Official Position Diagnosis in Premenopausal Women and Men Younger than Age 50 Z-scores, not T-scores are preferred. This is particularly important in children. A Z-score of -2.0 or lower is defined as “below the expected range for age” and a Z-score above -2.0 is “within the expected range for age.”

20 Bone Density and Fracture Risk
Relative Risk for Fracture Exponential Relationship Bone Density (T-score) Adapted from Faulkner KG. J Bone Miner Res. 2000;15:

21 Age is an Independent Risk Factor for Fracture
Ten Year Fracture Probability (%) Age 80 70 60 50 Probability of first fracture of hip, distal forearm, proximal humerus, and symptomatic vertebral fracture in women of Malmö, Sweden. Adapted from Kanis JA et al. Osteoporosis Int. 2001;12:

22 Predicting Hip Fractures: Relative Risk vs. Fracture Probability
Age* Hip T-score Relative Risk (a) (2.6)2.5 10-Year Probability (b) 50 -2.5 17.6 1.9% 80 19.4% Relative Risk = (RR per SD)T-score or Z-score Difference 10-Year Probability from Swedish National Bureau of Statistics *Postmenopausal Woman (a) Marshall D et al. BMJ. 1996;32: (b) Kanis JA et al. Osteoporos Int. 2001;12:

23 Prior Fracture Increases Relative Risk of Subsequent Fractures
Site of Subsequent Fracture Site of Prior Fracture Wrist Vertebra Hip 3.3 1.7 1.9 1.4 4.4 2.3 NA 2.5 Klotzbuecher CM et al. J Bone Miner Res. 2000;15:

24 BMD and Clinical Risk Factors Predict Hip Fractures
Age ≥ 80 Family Hx Hip Fx Any Fx Except Hip Since Age 50 Fair, Poor or Very Poor Health Hx Hyperthyroidism Anticonvulsant Therapy Current Benzodiazepine Rx Current Weight < Age 25 Weight Caffeine > 2 Cups Coffee per Day On Feet ≤ 4 hours per Day No Walking for Exercise Can’t Rise From Chair Without Using Arms Lowest Quartile Depth Perception Lowest Quartile Contrast Sensitivity Heart Rate > 80 (per 1000 woman-years) Rate of Hip Fracture No. of Risk Factors Calcaneal Bone Density SOF in 9516 white women over age 65 with no previous hip fracture Cummings SR et al. N Engl J Med. 1995;332:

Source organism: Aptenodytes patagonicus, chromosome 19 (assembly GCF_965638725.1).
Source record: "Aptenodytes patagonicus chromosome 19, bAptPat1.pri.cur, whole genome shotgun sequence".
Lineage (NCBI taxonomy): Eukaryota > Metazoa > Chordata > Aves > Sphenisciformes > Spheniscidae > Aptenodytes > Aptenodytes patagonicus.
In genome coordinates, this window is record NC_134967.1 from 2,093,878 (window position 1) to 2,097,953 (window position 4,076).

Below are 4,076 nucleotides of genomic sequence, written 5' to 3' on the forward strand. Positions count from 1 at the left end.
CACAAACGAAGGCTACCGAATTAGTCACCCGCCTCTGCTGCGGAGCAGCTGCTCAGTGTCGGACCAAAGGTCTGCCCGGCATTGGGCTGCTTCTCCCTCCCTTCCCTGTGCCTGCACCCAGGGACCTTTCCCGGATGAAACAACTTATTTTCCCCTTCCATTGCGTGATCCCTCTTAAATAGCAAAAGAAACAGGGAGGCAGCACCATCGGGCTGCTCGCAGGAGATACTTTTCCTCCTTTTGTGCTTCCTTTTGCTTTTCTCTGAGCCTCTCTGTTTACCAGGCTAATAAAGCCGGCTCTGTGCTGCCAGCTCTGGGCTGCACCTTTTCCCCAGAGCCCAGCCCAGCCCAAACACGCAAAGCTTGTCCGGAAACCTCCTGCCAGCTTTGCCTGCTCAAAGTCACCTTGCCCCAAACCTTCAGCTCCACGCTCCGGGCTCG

25 NOF Treatment Guidelines
Initiate therapy to reduce fracture risk in women with T-Score less than -2.0, regardless of risk factors† T-score between -1.5 and -2.0, if at least one risk factor is present Previous vertebral or hip fracture †Major risk factors = fracture as an adult, first degree relative with fragility fracture, weight less than 127 lbs., current smoking, glucocorticoid therapy more than 3 mo. Physician’s Guide to Prevention and Treatment of Osteoporosis. National Osteoporosis Foundation

26 Most Fractures Occur in Patients with T-score Greater Than -2.5
Study of Osteoporotic Fractures (SOF) 8,065 postmenopausal women age 65 or older 54% of women with hip fracture had baseline T-scores greater than -2.5 (total hip) National Osteoporosis Risk Assessment (NORA) 149,524 postmenopausal women with mean age of 65 82% of 2,259 women with fragility fractures had baseline T-scores greater than -2.5 (peripheral) Wainwright SA et al. J Clin Endocrinol Metab. 2005;90: Siris ES et al. Arch Intern Med. 2004;164:

27 WHO Project Goal: To develop a standardized methodology for expressing fracture risk and intervention thresholds for men and women worldwide Method: Study correlations of BMD and clinical risk factors with fracture outcomes in large prospective observational studies, and apply cost utility analysis to set intervention thresholds